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54 and delusional
Old 07-29-2009, 10:19 PM   #1
Confused about dryer sheets
Join Date: Jul 2009
Posts: 5
54 and delusional

Hi all,

I read through the FAQs and many of the one-more-year, quality-of-life threads. This place feels comfortable.

Here's where I'm at.

I've gone from feeling like I was at the top of my game last year to an $80,000-a-year employee who has maybe one more drop of blood and a half-pound of flesh left. I've taken 4 vacation days this year and will probably end up eating more days than usual by year's end. There were layoffs last January. Might be more. Work. Work. Work. 0 percent raise this year. Lucky to have a job. Pretty normal.

My biggest problem, I think, is about $30,000 in revolving debt that I can't seem to make a dent in. It gobbles up all my disposable income. I can't see "catching-up" on my 401k or contributing more than 6 percent.

Most of my debt piled up because of divorce and college expenses for my two sons. They're graduates now, looking for meaningful work and all that, but debt-free. A little was profligate, but I think I'm getting the picture about living the simple life and living below my means.

Here's where the delusion kicks in.

Next year, I could chuck it and access about $125,000 in the 401k and about $60,000 from the pension (said pension amount is net after the petitioner takes her cut). What if I took about $60,000 of that and rolled over the rest? I'd apply the money to the revolving debt, pay off the 2nd mortgage, fix up the house a little (new furnace, etc.), and be left with an $800 house payment as my only debt, which, unfortunately, I'll probably never outlive. I would be able to buy health/dental insurance for the same cost as a regular employee--about $150 per month right now.

I don't have any delusions about continuing to work as long as I can and delaying SS. I think I can make $40,000/upwards freelancing and with part-time work.

I'm feverishly tracking spending, budgeting, and setting up appointments with the tax guy and a fee-only financial planner, but I'd sure like to hear your inside- and outside-of-the-box thinking, too.


"You're not drunk if you can lie on the floor without holding on."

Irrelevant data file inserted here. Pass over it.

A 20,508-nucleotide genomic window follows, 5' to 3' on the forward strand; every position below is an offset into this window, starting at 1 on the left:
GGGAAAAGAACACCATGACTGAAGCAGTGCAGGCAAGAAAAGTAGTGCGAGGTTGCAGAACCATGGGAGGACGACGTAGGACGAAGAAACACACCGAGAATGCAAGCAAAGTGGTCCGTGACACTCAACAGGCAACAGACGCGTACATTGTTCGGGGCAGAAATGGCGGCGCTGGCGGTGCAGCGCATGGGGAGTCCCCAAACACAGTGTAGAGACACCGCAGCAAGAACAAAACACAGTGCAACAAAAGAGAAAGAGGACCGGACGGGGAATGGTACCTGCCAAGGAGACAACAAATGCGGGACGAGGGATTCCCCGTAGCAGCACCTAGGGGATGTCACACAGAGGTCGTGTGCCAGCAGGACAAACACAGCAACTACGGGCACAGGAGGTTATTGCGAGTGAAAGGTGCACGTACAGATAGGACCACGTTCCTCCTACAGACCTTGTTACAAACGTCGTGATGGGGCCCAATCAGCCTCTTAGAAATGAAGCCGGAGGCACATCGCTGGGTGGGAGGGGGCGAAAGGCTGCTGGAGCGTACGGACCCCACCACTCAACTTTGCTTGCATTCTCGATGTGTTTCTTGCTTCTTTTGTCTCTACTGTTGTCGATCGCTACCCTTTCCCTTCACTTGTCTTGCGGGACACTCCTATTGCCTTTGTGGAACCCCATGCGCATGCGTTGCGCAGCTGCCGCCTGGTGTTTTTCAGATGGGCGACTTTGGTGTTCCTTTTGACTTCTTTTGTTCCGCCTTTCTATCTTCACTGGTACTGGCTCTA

--Dean Martin

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Old 07-29-2009, 10:42 PM   #2
Thinks s/he gets paid by the post
Join Date: Feb 2006
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Welcome aboard 54!

If you want to pay a lot of tax and leave yourself short at retirement it might work. Think and read about the LBYM steps you can take now. Can you ditch a car payment? Cut out cable & or cell phones? Are both sons out of school and living with you while looking for work? If they are the need to get a job till they can get a position. Do you brownbag lunch and get a fancy coffee? Can you get a part time job for weekend work for a few months? Have you got room for a house mate who pays rent? Try watching Dave Ramsey he has some really common sense ideas to get the debt monkey under control.

More folks will be along shortly to say hi, ask questions and offer suggestion. You can and will survive from the sounds of it, but may have a bit of pain for a while.

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Old 07-29-2009, 11:13 PM   #3
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Hi BeerDreams, and welcome. Just one comment, don't forget that at your age you will have to pay a 10% penalty on top of taxes on that 401k distribution. Good luck!
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Old 07-30-2009, 08:01 AM   #4
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Originally Posted by SarahW View Post
Hi BeerDreams, and welcome. Just one comment, don't forget that at your age you will have to pay a 10% penalty on top of taxes on that 401k distribution. Good luck!
Sarah, remember that if he terminates his employment in or after the year he turns 55, he can access his 401k penalty-free.

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Old 07-30-2009, 11:30 AM   #5